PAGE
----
As kids shuffle back into classrooms, skin seared from the summer sun and eyes drawn from little sleep, they pull out their books to learn about America's ancient pilgrims and their journey to a new land where the possibilities were seemingly endless. America has always had something mighty shiny to sell to everyone else the whole "land of opportunity and potential wealth" thing that stretches to mythical proportions.
Just like their Irish ancestors, The Thrills made a pilgrimage of their own to the United States to record their debut album. That album, So Much for the City, and the band's latest disc, Let's Bottle Bohemia, suggest the band's perspective on the American dream: a bohemian eagerness to explore mountains (Big Sur), oceans (San Diego) and the Hollywood perception of life (Corey Haim, limousines and faded beauty queens). My, how our pull-yourself-up-by-the-bootstraps American ideal has changed since the pilgrims were here.
Let's Bottle Bohemia is a flashback tribute to '70s musical nostalgia that sounds a lot like The New Pornographers covering the Three's Company theme song in an Irish accent or The Jayhawks shot up the ass of Karen Carpenter. (The album doesn't appear to have a thing to do with Mexican breweries.) Sadly, there's nothing thrilling about these Thrills, though they're titillating for their foreign sprightliness. And though their formula isn't entirely appealing, the head-bobby pop tunes that come out aren't half-bad for a SoCal carbon copy.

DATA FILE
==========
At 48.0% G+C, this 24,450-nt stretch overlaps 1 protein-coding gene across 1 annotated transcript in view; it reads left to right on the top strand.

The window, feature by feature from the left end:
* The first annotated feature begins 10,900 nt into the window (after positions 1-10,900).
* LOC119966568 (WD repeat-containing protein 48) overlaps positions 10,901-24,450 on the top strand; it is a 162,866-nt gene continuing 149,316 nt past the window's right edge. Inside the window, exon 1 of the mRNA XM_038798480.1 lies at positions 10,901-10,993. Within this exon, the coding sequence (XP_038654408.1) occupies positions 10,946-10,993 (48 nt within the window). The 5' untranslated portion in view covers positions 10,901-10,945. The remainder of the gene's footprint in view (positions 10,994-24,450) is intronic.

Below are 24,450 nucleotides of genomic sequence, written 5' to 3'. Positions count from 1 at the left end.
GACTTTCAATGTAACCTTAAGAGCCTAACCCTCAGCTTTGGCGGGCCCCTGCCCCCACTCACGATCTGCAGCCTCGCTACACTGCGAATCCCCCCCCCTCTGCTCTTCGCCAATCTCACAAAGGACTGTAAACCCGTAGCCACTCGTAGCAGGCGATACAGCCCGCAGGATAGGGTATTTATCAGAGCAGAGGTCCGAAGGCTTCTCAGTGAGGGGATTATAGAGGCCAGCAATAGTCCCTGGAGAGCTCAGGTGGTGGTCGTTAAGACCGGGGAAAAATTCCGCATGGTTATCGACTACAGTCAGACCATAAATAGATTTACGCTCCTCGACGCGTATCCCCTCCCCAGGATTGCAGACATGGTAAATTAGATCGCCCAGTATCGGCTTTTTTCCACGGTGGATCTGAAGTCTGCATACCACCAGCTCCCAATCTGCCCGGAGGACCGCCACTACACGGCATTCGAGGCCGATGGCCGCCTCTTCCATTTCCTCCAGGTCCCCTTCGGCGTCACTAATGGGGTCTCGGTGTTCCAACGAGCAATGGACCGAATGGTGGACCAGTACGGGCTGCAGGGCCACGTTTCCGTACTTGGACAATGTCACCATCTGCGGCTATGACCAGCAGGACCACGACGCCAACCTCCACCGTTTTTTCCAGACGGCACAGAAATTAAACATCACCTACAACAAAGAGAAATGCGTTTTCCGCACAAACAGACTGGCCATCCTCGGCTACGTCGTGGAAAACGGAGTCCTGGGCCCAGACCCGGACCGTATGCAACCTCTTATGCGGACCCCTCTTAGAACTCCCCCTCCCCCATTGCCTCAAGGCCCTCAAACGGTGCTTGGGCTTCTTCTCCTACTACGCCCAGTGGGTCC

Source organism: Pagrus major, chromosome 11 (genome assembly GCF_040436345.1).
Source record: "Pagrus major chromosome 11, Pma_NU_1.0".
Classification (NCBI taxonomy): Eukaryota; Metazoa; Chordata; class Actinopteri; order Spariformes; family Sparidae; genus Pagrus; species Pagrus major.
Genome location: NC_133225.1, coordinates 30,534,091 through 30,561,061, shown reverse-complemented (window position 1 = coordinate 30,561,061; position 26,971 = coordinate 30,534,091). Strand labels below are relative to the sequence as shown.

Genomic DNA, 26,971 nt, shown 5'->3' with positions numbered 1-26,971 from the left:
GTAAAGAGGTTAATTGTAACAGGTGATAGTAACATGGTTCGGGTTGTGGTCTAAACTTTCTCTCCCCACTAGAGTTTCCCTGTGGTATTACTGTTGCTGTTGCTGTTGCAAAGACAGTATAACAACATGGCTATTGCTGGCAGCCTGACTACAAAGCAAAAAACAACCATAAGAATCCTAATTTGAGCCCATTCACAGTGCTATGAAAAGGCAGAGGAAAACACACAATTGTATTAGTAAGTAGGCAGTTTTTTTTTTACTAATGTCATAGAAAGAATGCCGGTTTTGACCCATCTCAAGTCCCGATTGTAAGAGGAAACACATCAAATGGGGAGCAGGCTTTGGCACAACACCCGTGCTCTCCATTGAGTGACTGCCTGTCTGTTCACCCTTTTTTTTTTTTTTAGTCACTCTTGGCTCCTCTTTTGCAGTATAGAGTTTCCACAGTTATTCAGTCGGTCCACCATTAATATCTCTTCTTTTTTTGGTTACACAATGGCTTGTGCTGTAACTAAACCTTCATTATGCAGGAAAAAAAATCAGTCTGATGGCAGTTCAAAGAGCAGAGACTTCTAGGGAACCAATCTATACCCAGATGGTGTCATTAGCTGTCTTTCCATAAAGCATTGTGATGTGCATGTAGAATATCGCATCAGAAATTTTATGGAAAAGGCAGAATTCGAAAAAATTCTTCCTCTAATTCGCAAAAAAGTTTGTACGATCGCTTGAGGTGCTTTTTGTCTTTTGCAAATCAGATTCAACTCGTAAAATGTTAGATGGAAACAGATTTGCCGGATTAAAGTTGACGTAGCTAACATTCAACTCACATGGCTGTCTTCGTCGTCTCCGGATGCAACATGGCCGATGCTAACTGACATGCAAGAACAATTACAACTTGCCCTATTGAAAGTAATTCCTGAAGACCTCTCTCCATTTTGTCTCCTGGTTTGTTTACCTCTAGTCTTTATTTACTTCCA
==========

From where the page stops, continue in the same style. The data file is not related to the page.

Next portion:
The Thrills dream of making Brian Wilson (and his crazy-ass love affair with orchestration) proud here, with thick production and twinkling guitar riffs behind waves and heaps of the sandy old-school beach nostalgia that made their last disc a brief hit in late 2003. And while we still take journeys to this American utopia where dreams can always come true if you work hard enough, The Thrills sound more like pale, daydreaming Irish boys who drink too much and do lines while they sing lines like, "My dreams fade and all the underdogs get laid."
Sounds to me like they're still dreaming.
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